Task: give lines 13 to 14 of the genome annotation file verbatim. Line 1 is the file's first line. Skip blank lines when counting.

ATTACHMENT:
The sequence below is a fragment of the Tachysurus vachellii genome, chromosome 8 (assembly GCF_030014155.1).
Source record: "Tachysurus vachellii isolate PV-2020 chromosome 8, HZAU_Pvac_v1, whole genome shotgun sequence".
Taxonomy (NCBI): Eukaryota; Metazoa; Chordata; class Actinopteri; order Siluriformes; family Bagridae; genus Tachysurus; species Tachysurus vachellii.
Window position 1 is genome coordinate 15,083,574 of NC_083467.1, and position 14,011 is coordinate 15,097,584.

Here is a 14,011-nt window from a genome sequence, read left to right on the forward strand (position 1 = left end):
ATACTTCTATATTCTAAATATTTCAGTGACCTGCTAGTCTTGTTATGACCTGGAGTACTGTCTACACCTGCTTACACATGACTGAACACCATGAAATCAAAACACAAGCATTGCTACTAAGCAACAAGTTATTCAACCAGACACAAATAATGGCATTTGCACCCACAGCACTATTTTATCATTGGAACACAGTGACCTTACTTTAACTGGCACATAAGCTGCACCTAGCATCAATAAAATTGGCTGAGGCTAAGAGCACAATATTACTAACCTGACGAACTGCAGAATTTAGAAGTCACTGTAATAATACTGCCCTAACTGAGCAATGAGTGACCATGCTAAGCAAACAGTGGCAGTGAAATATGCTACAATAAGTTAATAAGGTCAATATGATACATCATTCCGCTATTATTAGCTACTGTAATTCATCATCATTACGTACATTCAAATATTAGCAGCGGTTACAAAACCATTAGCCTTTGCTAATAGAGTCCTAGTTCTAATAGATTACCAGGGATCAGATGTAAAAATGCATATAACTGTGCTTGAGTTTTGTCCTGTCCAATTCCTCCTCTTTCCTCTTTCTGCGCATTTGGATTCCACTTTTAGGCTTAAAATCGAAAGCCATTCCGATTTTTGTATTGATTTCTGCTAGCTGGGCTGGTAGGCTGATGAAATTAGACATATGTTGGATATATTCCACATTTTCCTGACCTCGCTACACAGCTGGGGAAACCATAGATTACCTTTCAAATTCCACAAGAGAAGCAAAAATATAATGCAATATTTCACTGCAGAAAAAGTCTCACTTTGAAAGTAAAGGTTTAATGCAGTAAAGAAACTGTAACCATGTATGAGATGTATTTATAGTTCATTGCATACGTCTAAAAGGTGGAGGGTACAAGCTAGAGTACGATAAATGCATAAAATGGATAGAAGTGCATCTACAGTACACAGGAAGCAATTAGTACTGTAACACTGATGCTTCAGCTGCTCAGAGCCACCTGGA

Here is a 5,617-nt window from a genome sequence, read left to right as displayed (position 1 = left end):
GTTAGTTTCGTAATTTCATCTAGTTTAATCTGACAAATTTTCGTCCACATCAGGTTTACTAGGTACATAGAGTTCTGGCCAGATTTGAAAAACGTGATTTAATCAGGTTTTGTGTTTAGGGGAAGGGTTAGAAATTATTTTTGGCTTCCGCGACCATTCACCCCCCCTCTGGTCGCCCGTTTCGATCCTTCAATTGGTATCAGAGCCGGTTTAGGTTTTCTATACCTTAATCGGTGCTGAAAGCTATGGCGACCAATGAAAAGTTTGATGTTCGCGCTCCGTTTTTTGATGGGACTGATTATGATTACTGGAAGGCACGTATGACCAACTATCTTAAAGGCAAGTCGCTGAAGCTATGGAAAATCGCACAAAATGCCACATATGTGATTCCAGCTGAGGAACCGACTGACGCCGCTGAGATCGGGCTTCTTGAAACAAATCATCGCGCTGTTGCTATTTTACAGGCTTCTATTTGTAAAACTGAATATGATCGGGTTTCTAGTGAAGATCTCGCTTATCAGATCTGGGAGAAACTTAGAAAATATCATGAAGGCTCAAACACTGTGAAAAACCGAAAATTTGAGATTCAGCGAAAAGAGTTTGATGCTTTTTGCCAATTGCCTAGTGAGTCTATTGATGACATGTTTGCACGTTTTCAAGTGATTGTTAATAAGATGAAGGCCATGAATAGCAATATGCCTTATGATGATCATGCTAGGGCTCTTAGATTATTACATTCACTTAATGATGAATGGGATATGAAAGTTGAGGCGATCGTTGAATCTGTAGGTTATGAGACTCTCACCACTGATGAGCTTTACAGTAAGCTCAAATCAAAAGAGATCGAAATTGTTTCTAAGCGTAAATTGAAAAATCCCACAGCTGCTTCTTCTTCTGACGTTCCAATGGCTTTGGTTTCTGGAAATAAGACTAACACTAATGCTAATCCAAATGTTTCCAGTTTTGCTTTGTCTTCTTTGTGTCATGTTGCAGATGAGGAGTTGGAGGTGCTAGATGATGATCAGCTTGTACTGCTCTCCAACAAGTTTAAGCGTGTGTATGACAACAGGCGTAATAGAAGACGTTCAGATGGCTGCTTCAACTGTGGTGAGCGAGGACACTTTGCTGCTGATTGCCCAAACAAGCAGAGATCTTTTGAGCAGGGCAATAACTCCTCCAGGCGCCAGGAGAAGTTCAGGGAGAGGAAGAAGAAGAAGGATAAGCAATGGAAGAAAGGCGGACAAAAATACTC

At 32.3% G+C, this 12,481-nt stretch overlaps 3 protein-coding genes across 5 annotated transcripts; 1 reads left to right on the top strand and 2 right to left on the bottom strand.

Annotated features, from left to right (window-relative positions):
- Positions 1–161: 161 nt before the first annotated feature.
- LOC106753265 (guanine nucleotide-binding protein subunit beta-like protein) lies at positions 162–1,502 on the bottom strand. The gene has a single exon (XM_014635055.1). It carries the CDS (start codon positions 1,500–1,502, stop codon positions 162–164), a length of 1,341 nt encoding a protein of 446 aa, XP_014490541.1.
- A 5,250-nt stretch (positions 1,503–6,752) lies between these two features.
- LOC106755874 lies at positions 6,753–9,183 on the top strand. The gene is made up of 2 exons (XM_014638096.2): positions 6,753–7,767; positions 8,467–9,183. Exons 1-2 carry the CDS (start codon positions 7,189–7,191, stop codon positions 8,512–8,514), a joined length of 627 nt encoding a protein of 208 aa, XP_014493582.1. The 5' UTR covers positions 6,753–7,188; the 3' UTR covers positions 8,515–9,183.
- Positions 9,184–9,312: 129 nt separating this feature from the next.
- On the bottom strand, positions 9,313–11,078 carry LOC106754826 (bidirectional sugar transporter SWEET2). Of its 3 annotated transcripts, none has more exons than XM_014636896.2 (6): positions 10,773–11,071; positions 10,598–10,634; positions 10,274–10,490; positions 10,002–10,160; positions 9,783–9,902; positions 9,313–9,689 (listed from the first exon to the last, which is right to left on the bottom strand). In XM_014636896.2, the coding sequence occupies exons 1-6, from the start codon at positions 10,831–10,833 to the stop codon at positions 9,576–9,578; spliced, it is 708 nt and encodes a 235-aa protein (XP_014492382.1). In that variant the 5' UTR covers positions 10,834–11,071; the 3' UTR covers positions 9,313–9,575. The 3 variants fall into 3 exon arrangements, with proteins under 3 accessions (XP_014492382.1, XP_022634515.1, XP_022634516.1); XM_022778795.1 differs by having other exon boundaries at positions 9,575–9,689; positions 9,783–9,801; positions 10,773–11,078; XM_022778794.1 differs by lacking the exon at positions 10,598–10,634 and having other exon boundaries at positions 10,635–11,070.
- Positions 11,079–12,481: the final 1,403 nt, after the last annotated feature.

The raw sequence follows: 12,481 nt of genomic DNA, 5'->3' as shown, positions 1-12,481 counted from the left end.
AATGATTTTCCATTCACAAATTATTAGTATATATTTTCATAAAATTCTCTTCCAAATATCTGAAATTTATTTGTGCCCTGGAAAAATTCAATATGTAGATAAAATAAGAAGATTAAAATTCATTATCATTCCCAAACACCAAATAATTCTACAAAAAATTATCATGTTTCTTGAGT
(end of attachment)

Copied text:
- A 5,250-nt stretch (positions 1,503–6,752) lies between these two features.
- LOC106755874 lies at positions 6,753–9,183 on the top strand. The gene is made up of 2 exons (XM_014638096.2): positions 6,753–7,767; positions 8,467–9,183. Exons 1-2 carry the CDS (start codon positions 7,189–7,191, stop codon positions 8,512–8,514), a joined length of 627 nt encoding a protein of 208 aa, XP_014493582.1. The 5' UTR covers positions 6,753–7,188; the 3' UTR covers positions 8,515–9,183.